Riot Days by Maria Alyokhina
After Pussy Riot’s widely publicized “Punk Prayer” performance at Moscow’s Russian Orthodox Cathedral, in which the radical all- woman rock group slammed the church for supporting Vladimir Putin, band members Maria Alyokhina and Nadezhda Tolokonnikova were imprisoned for “hooliganism.” in fragmented, diary-like prose, Alyokhina describes preparations for their daring anti-Kremlin protest: band members cutting holes into balaclavas to make the infamous Pussy riot masks, rehearsals in an old factory. But mostly she writes of her dehumanizing two years in a penal colony, with five months in solitary confinement. in this provocative memoir, she continues Pussy riot’s fearless, middle-finger defiance of the Russian patriarchy.
The Merry Spinster: Tales of Everyday Horror by Mallory Ortberg
The short stories in this collection are based on folktales and children’s fairy tales, but they’re dark, twisted and (with their feminist perspectives) a far cry from Hans Christian Andersen: no flawless princesses and happy endings here. Ortberg writes of a murderous mermaid, a Cinderella named Paul, a sociopathic version of the Velveteen Rabbit and more. Merry Spinster is just the ticket for those who want bedtime reading that comes with a bite of subversive fun.
Eloquent Rage: A Black Feminist Discovers Her Superpower by Brittney Cooper
Cooper, a fiery intellectual, dismantles the “angry black woman” trope to celebrate the power of rage. She critiques mainstream feminism and the racism of white women, the militarized surveillance of black communities and patriarchal family structures, and argues that black women are left to do the hard work of preserving U.S. democracy, a job for which they are uniquely qualified. Her ardent book reminds us that what you build is infinitely more important than what you tear down—and that rage makes great mortar.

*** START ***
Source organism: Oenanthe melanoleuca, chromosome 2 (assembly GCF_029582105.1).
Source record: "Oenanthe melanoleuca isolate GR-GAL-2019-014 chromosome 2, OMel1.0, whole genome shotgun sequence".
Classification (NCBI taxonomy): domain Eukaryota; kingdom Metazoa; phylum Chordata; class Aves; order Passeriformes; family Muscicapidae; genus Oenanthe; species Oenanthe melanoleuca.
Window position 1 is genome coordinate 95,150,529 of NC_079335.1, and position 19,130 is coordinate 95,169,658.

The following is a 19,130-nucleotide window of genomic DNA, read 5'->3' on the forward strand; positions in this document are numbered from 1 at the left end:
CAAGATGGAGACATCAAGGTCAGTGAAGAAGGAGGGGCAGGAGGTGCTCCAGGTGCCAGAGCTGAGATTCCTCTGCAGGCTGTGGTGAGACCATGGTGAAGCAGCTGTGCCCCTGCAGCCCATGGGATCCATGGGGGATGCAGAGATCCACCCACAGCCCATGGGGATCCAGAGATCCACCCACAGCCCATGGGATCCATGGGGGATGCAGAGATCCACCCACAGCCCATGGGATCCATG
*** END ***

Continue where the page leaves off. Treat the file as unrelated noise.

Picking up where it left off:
Jefferson’s Daughters: Three Sisters, White and Black in a Young America by Catherine Kerrison
A professor of women’s and early-U.S. history exposes the long-veiled stories of Thomas Jefferson’s daughters, two born to his wife, Martha, and one by his slave, Sally Hemings, who was Martha’s half-sister. Kerrison reiterates the hard realities of slavery but also shows the tangled path faced by freed black women and the flipside of white privilege as endured by females of the time. She documents the sisters’ resilience through newly discovered letters, interviews with Sally Hemings’ descendants and contemporaneous accounts by people acquainted with the “situation” at Monticello.
Prairie Fires: The American Dreams of Laura Ingalls Wilder by Caroline Fraser
This no-holds-barred biography of Laura Ingalls Wilder, author of the iconic, semi-autobiographical Little House on the Prairie series, uncovers the writer’s real childhood—one she withheld from the pages of her novels. this look at her arduous Great Plains up-bringing describes a harsh land, violent interactions between settlers and native Americans, and the Ingalls’ poverty and rootlessness. Wilder’s adulthood was just as tumultuous, full of grief, controversy, fame and wealth. She lived to be 90, and Fraser illuminates each of those eventful years.
Girls Burn Brighter by Shobha Rao
Poornima and Savitha are two hopeful girls growing up in Indravalli, a village in southern India. when Savitha, who scavenges for garbage, appears outside Poornima’s father’s textile workshop, she’s taken in, and the two form a nurturing bond. Together they work the clacking looms, cook potato curry and walk the banks of the Krishna river, sharing stories and dreams. When tragedy rips Savitha from Indravalli, landing her in Seattle, Poornima embarks on a journey to rescue her friend. Rao layers her debut novel with issues that face many young women worldwide, from street harassment and domestic abuse to oppressive societal norms.